Thorne Deuel, director of the Illinois State Museum for nearly 25 years, literally made it the institution it is today.
Deuel (1890-1984) was a research associate at the University of Chicago, specializing in anthropology and archaeology related to Native Americans in the Mississippi Valley, when Gov. Henry Horner recommended him in 1937 to head the state museum. Deuel succeeded Arthur Coggeshall, who had resigned to become director of the Huntington Museum in California.
Deuel, educated at West Point Military Academy, Columbia University and the University of Chicago, had been a military aviator in World War I, serving in Mexico. He retired from the Army with the rank of major and then spent a brief period doing exhibitions as a “flying circus” pilot.
Deuel later headed the University of Chicago’s archaeological surveys in the Mississippi valley and on the Atlantic coast and was in charge of the university’s summer field explorations. Among other research, Deuel took part in some of the earliest scientific studies of the area near Dickson Mounds, the Native American burial site in Fulton County, and co-wrote Rediscovering Illinois: Archaeological Explorations in and around Fulton County, published in 1937. (Deuel’s co-author, Fay-Cooper Cole, had been a witness for the defense in the famous “Scopes monkey trial” in Tennessee in 1925.)
When appointed, Deuel said, he intended “to make the museum a scientific center.”
“I believe changes can be made which will make the museum of greater value to residents of the state,” he said.
One of Deuel’s first steps was to start a new publication called The Living Museum and hire an editor, Virginia Eifert, a self-taught naturalist, author and illustrator. The museum didn’t have money for printing or even a position or salary for an editor. Eifert’s first “subscribers” were 1,000 names she picked out of the Springfield telephone directory.
The first edition of The Living Museum came out in May 1939; it was a four-page leaflet on Illinois birds, beasts, and blossoms that appeared in mimeographed form, with the contents and illustrations all from the editor’s pen. It was an immediate success, and The Living Museum continued to be published until 2015.
Under Deuel’s leadership, the Illinois State Museum also started an herbarium, art shows, miniature dioramas, lecture series, and guided tours. It even took its show on the road throughout the state with a museumobile, a 36-foot bus that had 22 three-dimensional exhibits.
Deuel was known for careful spending; staff members were told to use both sides of each piece of paper, and museum folklore had it that Deuel went through the wastebaskets to see if people actually did that.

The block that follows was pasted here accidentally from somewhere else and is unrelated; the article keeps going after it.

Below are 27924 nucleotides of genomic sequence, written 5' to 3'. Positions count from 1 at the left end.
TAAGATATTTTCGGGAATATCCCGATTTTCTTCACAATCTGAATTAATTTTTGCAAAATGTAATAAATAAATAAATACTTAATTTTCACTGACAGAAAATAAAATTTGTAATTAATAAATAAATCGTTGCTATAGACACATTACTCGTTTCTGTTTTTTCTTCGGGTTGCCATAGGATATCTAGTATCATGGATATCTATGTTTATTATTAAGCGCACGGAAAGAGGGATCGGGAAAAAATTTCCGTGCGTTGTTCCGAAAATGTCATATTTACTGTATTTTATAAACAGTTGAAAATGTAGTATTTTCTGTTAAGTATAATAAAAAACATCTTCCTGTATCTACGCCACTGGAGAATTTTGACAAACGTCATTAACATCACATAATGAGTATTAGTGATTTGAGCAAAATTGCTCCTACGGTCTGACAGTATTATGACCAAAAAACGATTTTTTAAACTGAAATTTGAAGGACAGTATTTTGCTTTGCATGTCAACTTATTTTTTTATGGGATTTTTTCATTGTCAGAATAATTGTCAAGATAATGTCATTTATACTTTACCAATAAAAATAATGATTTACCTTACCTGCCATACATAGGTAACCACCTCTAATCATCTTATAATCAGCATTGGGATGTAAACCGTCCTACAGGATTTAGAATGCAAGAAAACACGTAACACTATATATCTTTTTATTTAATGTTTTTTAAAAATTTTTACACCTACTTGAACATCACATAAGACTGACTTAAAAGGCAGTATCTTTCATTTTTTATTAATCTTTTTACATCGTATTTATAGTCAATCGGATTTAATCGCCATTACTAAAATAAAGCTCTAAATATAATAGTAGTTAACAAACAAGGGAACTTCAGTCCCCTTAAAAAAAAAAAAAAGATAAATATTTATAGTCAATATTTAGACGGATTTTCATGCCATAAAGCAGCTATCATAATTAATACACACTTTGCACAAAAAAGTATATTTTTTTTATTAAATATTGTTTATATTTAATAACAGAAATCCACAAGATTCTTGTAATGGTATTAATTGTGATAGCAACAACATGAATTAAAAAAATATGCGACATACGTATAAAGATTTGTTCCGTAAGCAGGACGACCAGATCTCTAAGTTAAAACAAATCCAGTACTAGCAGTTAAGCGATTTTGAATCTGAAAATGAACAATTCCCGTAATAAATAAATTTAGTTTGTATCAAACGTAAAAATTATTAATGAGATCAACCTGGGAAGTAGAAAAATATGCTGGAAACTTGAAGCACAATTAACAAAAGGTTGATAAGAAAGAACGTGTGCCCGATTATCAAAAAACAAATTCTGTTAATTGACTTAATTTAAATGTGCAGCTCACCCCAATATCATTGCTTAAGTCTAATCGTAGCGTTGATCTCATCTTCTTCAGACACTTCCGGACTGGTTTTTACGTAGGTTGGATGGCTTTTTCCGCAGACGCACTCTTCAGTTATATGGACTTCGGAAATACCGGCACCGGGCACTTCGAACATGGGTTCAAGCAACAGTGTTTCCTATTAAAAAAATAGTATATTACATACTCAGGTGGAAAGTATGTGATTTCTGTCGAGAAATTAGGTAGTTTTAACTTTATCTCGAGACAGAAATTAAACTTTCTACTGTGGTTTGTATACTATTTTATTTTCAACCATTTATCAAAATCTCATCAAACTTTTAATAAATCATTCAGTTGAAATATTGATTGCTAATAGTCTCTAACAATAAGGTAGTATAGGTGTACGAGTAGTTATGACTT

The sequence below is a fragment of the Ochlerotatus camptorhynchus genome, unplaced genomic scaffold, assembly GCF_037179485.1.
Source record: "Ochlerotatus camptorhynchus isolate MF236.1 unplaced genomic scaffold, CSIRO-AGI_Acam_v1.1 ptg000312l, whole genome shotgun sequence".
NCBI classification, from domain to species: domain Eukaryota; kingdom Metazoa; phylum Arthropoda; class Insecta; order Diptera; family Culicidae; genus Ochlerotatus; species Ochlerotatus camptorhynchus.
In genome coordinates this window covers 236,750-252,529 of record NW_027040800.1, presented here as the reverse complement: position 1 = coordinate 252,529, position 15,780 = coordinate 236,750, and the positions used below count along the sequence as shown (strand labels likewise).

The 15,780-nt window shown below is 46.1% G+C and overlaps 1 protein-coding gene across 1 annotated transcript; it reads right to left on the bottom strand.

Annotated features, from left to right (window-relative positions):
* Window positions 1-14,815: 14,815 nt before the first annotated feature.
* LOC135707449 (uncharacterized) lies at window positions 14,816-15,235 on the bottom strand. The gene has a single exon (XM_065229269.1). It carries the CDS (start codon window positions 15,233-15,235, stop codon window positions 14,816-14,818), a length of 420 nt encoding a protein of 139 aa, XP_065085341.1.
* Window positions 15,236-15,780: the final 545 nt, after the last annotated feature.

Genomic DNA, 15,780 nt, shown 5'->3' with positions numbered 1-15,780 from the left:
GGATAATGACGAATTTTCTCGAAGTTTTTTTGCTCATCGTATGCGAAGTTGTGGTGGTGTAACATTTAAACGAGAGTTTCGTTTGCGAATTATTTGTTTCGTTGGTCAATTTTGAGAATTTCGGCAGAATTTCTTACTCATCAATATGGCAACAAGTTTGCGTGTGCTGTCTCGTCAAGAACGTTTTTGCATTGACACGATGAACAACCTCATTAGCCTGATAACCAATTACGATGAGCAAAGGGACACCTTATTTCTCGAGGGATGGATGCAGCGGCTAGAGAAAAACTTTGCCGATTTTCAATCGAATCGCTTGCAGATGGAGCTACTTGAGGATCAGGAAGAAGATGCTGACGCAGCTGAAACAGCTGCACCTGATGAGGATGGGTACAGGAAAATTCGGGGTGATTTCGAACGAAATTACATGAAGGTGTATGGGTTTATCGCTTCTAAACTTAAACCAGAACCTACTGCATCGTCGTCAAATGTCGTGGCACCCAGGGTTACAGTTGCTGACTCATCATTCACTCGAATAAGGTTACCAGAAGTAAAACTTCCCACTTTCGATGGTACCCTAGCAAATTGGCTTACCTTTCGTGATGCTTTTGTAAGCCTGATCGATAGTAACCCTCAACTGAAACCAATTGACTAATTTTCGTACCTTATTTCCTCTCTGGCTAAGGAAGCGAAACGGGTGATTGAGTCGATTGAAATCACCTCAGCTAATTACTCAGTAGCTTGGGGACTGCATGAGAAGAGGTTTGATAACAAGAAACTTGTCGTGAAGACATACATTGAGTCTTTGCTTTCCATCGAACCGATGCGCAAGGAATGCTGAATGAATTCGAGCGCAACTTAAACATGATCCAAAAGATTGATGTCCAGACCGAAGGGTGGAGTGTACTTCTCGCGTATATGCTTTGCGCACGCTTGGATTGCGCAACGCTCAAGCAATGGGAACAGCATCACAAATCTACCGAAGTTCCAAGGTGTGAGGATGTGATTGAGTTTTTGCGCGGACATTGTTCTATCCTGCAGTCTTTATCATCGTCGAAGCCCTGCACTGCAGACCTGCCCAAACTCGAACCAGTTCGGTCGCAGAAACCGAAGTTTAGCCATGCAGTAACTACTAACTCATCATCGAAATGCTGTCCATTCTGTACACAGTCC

Deuel rejoined the Army in 1942; promoted to lieutenant colonel, he was detailed to western China. Upon his return to the museum in 1945, Deuel took on a new job, in some ways his biggest: pushing for a new museum building.
At the time, the museum was housed on the fifth floor of the Centennial Building (today’s Howlett Building). However, the museum had run out of space, and the Centennial Building also didn’t suit the changing face and philosophy of museum presentation.
Deuel set out to try to persuade lawmakers to approve a purpose-built museum structure. The idea started taking shape in the 1950s, and in 1959, Governor William Stratton’s budget finally included $2.6 million for a new museum. Construction started in 1961, and the new building was dedicated in 1963. (The cost actually came in lower than budgeted, $2.1 million.)
Deuel retired, after 25 years with the museum, the year before the new building opened. His accomplishments included new exhibits, a staff that had grown to 45 – when he started, the museum had six employees – and the new museum. He also helped start the Illinois State Museum Society.
The auditorium in the museum building Thorne Deuel saw to completion, at 502 S. Spring St. in Springfield, is named after him. Deuel is buried at Oak Ridge Cemetery.
Capt. William Townsley Deuel
The Deuel family plot at Oak Ridge contains the graves of Thorne Deuel, his wife Nora Quain Deuel (1893-1975), and one of their two sons, Thorne Deuel III (1934-2019). It also includes a memorial stone for Thorne and Nora’s other son, U.S. Army Capt. William Townsley Deuel (1938-1966), who is buried at West Point Military Academy.
After graduation from Springfield High School, William Deuel, following in his father’s footsteps, went to West Point. He served in Korea and in 1966 volunteered for duty in Vietnam, where he was an advisor to the Vietnamese Airborne Division.
Here is part of a letter the younger Deuel wrote to his wife while he was in Vietnam.
I took an oath to defend the Constitution at the price of my life if necessary. I knew you realized this when you married me. Now on a battlefield and danger is close at hand, the fear of death clouds the mind. Fear is the greatest danger of all. If we are restricted by fear of what others think or of danger to our lives, then we are not carrying out our duty properly. I prefer to stand up and be counted. That’s why I volunteered for this duty. I hope you believe in these things as urgently as I do, without regard for personal fear and danger.
Nine days after he wrote that letter, on Sept. 30, 1966, William Deuel was returning a helicopter from a combat mission near Saigon when the enemy opened fire on his aircraft. He was the only casualty.
Note: This entry is an adaptation of a script written for “Echoes of Yesteryear: A Walk Through Oak Ridge Cemetery” in October 2023. Mary Disseler portrayed Nora Quain Deuel; Cinda Klickna wrote the original script. The annual cemetery walk is sponsored by the Sangamon County Historical Society.
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